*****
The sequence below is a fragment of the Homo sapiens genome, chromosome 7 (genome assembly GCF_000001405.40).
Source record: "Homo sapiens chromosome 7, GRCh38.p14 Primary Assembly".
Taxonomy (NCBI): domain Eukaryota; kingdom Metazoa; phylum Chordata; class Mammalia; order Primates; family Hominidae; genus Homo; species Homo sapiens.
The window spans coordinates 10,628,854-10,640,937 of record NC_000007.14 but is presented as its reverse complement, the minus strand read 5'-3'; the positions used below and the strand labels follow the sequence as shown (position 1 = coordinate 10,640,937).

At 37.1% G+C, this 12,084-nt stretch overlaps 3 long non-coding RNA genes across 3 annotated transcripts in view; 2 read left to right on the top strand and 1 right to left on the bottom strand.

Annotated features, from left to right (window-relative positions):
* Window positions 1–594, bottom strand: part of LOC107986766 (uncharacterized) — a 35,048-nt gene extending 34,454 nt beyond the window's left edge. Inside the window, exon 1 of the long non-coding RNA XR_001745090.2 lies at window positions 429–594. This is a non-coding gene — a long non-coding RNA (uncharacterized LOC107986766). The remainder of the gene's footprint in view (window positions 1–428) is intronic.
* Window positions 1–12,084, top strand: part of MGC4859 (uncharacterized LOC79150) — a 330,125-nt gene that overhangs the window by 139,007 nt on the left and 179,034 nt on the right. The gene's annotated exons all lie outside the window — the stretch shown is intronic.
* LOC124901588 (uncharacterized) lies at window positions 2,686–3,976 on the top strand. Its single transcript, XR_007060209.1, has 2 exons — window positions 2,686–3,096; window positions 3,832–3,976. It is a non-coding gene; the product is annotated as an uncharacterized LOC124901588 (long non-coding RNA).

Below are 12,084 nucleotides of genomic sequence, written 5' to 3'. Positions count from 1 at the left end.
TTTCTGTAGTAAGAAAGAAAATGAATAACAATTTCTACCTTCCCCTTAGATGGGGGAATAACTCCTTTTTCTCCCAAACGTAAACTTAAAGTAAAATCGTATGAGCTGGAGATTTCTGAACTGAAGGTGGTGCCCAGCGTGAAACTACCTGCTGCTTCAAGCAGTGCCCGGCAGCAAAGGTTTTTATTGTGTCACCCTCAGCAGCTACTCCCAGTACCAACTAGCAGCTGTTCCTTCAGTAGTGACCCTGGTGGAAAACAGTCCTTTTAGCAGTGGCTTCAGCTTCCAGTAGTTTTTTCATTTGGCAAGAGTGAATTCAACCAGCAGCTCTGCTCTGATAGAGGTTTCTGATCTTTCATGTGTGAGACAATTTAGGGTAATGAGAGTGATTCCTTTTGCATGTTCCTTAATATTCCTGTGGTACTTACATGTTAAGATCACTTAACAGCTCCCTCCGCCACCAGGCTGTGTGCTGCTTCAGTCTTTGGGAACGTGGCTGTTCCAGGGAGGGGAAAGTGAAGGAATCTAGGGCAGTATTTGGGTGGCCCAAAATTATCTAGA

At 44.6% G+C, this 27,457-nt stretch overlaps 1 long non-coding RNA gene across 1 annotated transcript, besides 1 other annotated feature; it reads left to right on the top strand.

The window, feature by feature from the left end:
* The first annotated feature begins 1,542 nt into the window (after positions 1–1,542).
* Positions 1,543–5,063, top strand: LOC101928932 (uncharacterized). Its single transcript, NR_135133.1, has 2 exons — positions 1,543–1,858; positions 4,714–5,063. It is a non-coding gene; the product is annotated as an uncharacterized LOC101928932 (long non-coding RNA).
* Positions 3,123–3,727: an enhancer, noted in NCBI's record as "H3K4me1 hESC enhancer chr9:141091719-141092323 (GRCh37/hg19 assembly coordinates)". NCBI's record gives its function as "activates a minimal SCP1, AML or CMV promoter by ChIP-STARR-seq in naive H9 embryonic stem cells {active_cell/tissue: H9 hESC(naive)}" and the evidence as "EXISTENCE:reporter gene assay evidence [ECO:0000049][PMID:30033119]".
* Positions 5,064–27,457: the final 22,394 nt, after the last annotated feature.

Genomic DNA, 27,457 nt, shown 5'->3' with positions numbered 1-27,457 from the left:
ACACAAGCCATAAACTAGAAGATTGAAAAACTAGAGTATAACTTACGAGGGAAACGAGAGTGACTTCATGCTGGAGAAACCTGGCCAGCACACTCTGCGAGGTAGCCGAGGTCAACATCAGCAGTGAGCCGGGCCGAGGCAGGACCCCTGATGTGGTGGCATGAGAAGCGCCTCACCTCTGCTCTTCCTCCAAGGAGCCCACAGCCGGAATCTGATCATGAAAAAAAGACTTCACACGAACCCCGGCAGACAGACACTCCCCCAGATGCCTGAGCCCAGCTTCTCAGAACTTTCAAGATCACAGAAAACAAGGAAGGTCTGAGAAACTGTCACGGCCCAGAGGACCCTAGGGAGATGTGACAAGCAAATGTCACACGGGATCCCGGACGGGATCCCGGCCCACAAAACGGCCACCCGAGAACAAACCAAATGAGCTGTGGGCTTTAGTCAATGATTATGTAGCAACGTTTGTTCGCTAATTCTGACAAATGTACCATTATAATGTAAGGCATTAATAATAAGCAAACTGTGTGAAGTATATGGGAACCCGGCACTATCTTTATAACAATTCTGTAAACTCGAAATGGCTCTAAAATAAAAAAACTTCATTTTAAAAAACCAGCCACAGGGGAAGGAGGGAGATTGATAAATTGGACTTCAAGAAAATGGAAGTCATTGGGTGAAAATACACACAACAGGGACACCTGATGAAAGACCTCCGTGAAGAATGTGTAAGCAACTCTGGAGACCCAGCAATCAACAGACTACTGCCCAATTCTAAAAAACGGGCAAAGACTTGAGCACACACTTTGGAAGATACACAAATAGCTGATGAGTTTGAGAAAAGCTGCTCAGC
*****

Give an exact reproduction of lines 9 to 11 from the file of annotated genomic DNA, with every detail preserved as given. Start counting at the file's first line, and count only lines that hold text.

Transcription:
* LOC124901588 (uncharacterized) lies at window positions 2,686–3,976 on the top strand. Its single transcript, XR_007060209.1, has 2 exons — window positions 2,686–3,096; window positions 3,832–3,976. It is a non-coding gene; the product is annotated as an uncharacterized LOC124901588 (long non-coding RNA).

Below are 12,084 nucleotides of genomic sequence, written 5' to 3'. Positions count from 1 at the left end.
TTTCTGTAGTAAGAAAGAAAATGAATAACAATTTCTACCTTCCCCTTAGATGGGGGAATAACTCCTTTTTCTCCCAAACGTAAACTTAAAGTAAAATCGTATGAGCTGGAGATTTCTGAACTGAAGGTGGTGCCCAGCGTGAAACTACCTGCTGCTTCAAGCAGTGCCCGGCAGCAAAGGTTTTTATTGTGTCACCCTCAGCAGCTACTCCCAGTACCAACTAGCAGCTGTTCCTTCAGTAGTGACCCTGGTGGAAAACAGTCCTTTTAGCAGTGGCTTCAGCTTCCAGTAGTTTTTTCATTTGGCAAGAGTGAATTCAACCAGCAGCTCTGCTCTGATAGAGGTTTCTGATCTTTCATGTGTGAGACAATTTAGGGTAATGAGAGTGATTCCTTTTGCATGTTCCTTAATATTCCTGTGGTACTTACATGTTAAGATCACTTAACAGCTCCCTCCGCCACCAGGCTGTGTGCTGCTTCAGTCTTTGGGAACGTGGCTGTTCCAGGGAGGGGAAAGTGAAGGAATCTAGGGCAGTATTTGGGTGGCCCAAAATTATCTAGA